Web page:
Part of what makes this weekend’s official opening of the Shed so momentous is the sheer breadth of its programming.
That is also what makes it a bit overwhelming.
Over the course of its inaugural season, the Shed — the low-lying, eye-catching, $475-million arts center amid the towers of Hudson Yards — will present concerts by Björk, a history of African-American music and exhibitions featuring the works of emerging New York City artists. It will pair Gerhard Richter with Steve Reich, Ben Whishaw with Renée Fleming, kung fu with the songs of Sia.
Here, we offer a guide to navigating the Shed, which officially opens on Friday: what’s on each floor, where to pause for a meal or a drink, and even how to get inside the building in the first place.
Reich Richter Pärt,” an installation that pairs the visual art of Gerhard Richter with live musical performances of original scores by Steve Reich and Arvo Pärt. The Richter-Pärt collaboration is an import from the Manchester International Festival; but Mr. Reich’s contribution, a musical analogue of Mr. Richter’s “Patterns” series, is a premiere.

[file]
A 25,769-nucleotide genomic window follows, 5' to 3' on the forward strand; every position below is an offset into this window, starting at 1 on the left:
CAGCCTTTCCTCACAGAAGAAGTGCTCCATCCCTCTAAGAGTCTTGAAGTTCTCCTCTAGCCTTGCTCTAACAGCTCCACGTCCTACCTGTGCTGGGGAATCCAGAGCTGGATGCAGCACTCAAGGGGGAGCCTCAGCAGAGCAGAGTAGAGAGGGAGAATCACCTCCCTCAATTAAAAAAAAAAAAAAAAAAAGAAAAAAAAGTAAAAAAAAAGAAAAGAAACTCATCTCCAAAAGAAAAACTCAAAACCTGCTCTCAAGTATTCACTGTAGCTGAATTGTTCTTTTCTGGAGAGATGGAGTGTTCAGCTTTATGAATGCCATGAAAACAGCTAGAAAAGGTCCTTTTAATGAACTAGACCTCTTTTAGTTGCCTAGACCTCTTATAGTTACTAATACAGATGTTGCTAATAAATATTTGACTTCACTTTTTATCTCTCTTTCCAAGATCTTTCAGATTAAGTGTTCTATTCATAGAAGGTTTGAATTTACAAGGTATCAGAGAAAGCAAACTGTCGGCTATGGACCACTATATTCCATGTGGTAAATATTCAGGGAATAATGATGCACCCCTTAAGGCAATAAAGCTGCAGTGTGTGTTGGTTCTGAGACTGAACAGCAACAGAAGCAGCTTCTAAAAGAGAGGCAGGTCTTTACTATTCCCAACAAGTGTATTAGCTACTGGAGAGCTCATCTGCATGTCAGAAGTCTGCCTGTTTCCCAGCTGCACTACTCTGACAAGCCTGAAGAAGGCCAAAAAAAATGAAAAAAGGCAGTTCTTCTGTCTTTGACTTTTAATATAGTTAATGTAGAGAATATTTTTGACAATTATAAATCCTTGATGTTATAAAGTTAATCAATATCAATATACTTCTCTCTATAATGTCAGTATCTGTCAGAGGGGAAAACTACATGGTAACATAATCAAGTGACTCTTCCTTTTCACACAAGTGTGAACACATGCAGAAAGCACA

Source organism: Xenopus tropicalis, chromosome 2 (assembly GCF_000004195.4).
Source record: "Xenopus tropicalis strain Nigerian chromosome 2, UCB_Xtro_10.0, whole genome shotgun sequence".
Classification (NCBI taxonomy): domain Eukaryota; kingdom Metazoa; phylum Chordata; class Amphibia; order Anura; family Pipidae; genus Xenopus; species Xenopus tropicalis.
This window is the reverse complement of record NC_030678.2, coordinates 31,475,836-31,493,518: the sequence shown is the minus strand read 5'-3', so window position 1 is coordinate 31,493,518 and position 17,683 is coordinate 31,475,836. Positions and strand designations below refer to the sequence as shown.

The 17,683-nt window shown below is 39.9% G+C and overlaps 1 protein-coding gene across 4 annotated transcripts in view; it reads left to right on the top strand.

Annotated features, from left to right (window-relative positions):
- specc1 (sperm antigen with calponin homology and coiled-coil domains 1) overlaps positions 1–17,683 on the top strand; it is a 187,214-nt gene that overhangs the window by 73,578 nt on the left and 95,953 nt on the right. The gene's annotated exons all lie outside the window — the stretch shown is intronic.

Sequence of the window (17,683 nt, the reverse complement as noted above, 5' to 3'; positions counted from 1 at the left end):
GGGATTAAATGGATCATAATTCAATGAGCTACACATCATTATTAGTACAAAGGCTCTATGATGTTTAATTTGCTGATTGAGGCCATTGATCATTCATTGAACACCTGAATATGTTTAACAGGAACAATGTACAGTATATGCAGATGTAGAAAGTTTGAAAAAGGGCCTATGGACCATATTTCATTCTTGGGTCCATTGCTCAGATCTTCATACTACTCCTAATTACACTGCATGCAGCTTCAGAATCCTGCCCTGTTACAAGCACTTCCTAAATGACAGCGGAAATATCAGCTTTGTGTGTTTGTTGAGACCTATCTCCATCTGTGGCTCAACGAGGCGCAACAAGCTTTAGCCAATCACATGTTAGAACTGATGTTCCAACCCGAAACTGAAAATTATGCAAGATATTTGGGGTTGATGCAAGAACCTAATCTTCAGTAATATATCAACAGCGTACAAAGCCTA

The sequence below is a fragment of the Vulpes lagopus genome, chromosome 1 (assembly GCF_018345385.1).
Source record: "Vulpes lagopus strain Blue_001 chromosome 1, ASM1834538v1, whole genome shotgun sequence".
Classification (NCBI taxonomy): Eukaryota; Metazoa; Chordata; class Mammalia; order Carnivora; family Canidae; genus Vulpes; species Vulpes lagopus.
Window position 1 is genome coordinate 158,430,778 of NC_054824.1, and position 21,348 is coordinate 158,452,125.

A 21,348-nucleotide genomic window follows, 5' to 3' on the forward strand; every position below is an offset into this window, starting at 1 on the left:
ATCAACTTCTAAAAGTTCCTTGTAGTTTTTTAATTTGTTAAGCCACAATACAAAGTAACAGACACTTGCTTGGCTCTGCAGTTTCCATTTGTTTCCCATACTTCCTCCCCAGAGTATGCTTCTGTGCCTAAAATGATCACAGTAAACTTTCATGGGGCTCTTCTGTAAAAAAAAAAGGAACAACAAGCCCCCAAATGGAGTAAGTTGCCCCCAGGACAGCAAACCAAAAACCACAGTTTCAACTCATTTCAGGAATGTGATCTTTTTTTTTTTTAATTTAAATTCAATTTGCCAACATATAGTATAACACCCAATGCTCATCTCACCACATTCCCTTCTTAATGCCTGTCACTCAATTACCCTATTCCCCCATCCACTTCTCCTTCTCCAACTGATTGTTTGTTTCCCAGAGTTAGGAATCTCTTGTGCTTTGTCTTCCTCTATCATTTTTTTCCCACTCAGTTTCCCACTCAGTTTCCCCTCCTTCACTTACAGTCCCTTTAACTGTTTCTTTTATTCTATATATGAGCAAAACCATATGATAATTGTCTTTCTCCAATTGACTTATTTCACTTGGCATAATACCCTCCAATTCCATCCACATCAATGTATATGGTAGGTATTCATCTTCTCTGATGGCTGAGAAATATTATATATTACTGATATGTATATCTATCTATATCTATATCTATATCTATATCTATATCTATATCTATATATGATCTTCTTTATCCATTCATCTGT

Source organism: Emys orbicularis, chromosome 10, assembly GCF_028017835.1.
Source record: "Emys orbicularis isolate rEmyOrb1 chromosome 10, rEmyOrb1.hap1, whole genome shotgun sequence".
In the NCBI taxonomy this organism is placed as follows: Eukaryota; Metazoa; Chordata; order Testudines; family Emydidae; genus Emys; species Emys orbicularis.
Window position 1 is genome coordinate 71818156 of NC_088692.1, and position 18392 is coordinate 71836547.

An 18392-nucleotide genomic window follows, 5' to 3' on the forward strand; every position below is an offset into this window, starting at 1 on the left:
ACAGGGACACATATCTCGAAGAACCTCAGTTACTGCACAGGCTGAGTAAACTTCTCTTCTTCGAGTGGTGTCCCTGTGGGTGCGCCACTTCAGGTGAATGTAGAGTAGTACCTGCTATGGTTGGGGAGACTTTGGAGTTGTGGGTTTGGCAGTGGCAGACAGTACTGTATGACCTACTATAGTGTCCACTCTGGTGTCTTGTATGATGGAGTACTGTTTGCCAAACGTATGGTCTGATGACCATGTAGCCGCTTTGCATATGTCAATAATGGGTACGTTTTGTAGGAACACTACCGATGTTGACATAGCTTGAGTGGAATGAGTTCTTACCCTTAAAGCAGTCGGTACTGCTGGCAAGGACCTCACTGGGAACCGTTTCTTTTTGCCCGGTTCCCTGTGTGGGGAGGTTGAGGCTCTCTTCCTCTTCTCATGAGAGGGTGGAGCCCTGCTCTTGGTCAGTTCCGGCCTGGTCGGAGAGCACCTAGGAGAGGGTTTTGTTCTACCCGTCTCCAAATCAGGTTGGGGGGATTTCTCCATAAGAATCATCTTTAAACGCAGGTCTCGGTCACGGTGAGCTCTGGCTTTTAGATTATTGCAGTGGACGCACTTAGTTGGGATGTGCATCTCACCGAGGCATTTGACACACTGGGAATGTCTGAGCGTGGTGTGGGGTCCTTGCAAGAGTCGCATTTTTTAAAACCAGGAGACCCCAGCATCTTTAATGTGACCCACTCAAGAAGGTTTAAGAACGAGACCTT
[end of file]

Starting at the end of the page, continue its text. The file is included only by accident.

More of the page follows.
Björk will perform in May.) And that’s exactly how the Shed officially opens on Friday: with the five-concert series “Soundtrack of America,” an exploration of the influence of African-American music on contemporary culture. It was conceived by Steve McQueen, will spotlight up-and-coming musicians, and runs through April 14.
4. THE PLAZA If the shell is nested over the building, however, the plaza is in the open air, and open to the public. Here the Shed has a permanent installation, Lawrence Weiner’s text-based work “IN FRONT OF ITSELF.”
5. LEVEL 4 GALLERY Opening here on Saturday, and on view through May 30, is an exhibition of new and recent work by the artist Trisha Donnelly.